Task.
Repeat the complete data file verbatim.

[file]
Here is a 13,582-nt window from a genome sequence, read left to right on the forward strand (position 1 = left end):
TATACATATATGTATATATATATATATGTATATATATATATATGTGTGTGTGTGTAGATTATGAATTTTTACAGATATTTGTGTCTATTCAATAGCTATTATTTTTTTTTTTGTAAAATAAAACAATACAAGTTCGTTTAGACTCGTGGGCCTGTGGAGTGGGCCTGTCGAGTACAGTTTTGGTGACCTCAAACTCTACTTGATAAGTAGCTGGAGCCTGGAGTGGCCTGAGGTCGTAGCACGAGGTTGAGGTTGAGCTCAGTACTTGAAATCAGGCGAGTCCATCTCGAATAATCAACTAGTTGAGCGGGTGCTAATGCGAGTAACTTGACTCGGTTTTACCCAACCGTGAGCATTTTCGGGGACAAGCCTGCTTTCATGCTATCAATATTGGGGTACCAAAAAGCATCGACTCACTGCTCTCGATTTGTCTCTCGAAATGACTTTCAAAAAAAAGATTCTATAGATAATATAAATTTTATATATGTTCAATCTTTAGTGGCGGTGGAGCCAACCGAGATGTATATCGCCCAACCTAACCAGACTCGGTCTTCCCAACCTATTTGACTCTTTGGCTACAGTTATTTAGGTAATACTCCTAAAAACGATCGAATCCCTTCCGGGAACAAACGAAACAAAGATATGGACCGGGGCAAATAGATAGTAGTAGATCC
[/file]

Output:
Here is a 13,582-nt window from a genome sequence, read left to right on the forward strand (position 1 = left end):
TATACATATATGTATATATATATATATGTATATATATATATATGTGTGTGTGTGTAGATTATGAATTTTTACAGATATTTGTGTCTATTCAATAGCTATTATTTTTTTTTTTGTAAAATAAAACAATACAAGTTCGTTTAGACTCGTGGGCCTGTGGAGTGGGCCTGTCGAGTACAGTTTTGGTGACCTCAAACTCTACTTGATAAGTAGCTGGAGCCTGGAGTGGCCTGAGGTCGTAGCACGAGGTTGAGGTTGAGCTCAGTACTTGAAATCAGGCGAGTCCATCTCGAATAATCAACTAGTTGAGCGGGTGCTAATGCGAGTAACTTGACTCGGTTTTACCCAACCGTGAGCATTTTCGGGGACAAGCCTGCTTTCATGCTATCAATATTGGGGTACCAAAAAGCATCGACTCACTGCTCTCGATTTGTCTCTCGAAATGACTTTCAAAAAAAAGATTCTATAGATAATATAAATTTTATATATGTTCAATCTTTAGTGGCGGTGGAGCCAACCGAGATGTATATCGCCCAACCTAACCAGACTCGGTCTTCCCAACCTATTTGACTCTTTGGCTACAGTTATTTAGGTAATACTCCTAAAAACGATCGAATCCCTTCCGGGAACAAACGAAACAAAGATATGGACCGGGGCAAATAGATAGTAGTAGATCC